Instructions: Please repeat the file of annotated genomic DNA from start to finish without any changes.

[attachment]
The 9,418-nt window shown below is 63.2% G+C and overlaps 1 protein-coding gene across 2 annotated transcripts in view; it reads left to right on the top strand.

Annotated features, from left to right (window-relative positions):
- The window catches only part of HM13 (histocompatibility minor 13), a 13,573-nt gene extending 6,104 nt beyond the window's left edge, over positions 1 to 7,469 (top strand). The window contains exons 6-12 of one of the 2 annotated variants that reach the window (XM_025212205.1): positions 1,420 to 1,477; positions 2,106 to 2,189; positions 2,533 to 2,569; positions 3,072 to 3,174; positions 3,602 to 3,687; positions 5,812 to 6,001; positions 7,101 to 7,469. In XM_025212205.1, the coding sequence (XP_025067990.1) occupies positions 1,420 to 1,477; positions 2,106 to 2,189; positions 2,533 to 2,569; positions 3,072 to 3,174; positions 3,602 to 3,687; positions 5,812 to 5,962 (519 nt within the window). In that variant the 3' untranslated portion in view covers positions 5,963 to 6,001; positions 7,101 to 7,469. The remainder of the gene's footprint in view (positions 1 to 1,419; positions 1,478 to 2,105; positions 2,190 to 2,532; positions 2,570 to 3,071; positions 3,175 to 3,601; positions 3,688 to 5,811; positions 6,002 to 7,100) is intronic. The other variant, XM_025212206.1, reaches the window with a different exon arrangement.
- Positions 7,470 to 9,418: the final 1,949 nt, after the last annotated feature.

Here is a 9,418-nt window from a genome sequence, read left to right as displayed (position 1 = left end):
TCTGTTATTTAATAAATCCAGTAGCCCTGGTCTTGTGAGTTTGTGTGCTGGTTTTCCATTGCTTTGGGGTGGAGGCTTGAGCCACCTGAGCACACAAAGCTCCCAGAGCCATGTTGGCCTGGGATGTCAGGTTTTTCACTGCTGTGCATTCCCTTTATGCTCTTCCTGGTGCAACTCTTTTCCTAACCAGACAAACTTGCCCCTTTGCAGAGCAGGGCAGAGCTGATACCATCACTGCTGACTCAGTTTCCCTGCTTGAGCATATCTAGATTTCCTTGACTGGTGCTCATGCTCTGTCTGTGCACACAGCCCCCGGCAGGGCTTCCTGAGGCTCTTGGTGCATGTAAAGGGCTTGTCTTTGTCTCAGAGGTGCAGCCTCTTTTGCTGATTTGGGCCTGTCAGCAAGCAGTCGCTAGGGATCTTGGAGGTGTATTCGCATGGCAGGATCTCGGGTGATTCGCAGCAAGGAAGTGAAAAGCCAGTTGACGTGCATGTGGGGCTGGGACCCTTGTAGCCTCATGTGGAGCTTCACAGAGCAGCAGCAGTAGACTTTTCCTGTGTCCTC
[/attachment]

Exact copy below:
The 9,418-nt window shown below is 63.2% G+C and overlaps 1 protein-coding gene across 2 annotated transcripts in view; it reads left to right on the top strand.

Annotated features, from left to right (window-relative positions):
- The window catches only part of HM13 (histocompatibility minor 13), a 13,573-nt gene extending 6,104 nt beyond the window's left edge, over positions 1 to 7,469 (top strand). The window contains exons 6-12 of one of the 2 annotated variants that reach the window (XM_025212205.1): positions 1,420 to 1,477; positions 2,106 to 2,189; positions 2,533 to 2,569; positions 3,072 to 3,174; positions 3,602 to 3,687; positions 5,812 to 6,001; positions 7,101 to 7,469. In XM_025212205.1, the coding sequence (XP_025067990.1) occupies positions 1,420 to 1,477; positions 2,106 to 2,189; positions 2,533 to 2,569; positions 3,072 to 3,174; positions 3,602 to 3,687; positions 5,812 to 5,962 (519 nt within the window). In that variant the 3' untranslated portion in view covers positions 5,963 to 6,001; positions 7,101 to 7,469. The remainder of the gene's footprint in view (positions 1 to 1,419; positions 1,478 to 2,105; positions 2,190 to 2,532; positions 2,570 to 3,071; positions 3,175 to 3,601; positions 3,688 to 5,811; positions 6,002 to 7,100) is intronic. The other variant, XM_025212206.1, reaches the window with a different exon arrangement.
- Positions 7,470 to 9,418: the final 1,949 nt, after the last annotated feature.

Here is a 9,418-nt window from a genome sequence, read left to right as displayed (position 1 = left end):
TCTGTTATTTAATAAATCCAGTAGCCCTGGTCTTGTGAGTTTGTGTGCTGGTTTTCCATTGCTTTGGGGTGGAGGCTTGAGCCACCTGAGCACACAAAGCTCCCAGAGCCATGTTGGCCTGGGATGTCAGGTTTTTCACTGCTGTGCATTCCCTTTATGCTCTTCCTGGTGCAACTCTTTTCCTAACCAGACAAACTTGCCCCTTTGCAGAGCAGGGCAGAGCTGATACCATCACTGCTGACTCAGTTTCCCTGCTTGAGCATATCTAGATTTCCTTGACTGGTGCTCATGCTCTGTCTGTGCACACAGCCCCCGGCAGGGCTTCCTGAGGCTCTTGGTGCATGTAAAGGGCTTGTCTTTGTCTCAGAGGTGCAGCCTCTTTTGCTGATTTGGGCCTGTCAGCAAGCAGTCGCTAGGGATCTTGGAGGTGTATTCGCATGGCAGGATCTCGGGTGATTCGCAGCAAGGAAGTGAAAAGCCAGTTGACGTGCATGTGGGGCTGGGACCCTTGTAGCCTCATGTGGAGCTTCACAGAGCAGCAGCAGTAGACTTTTCCTGTGTCCTC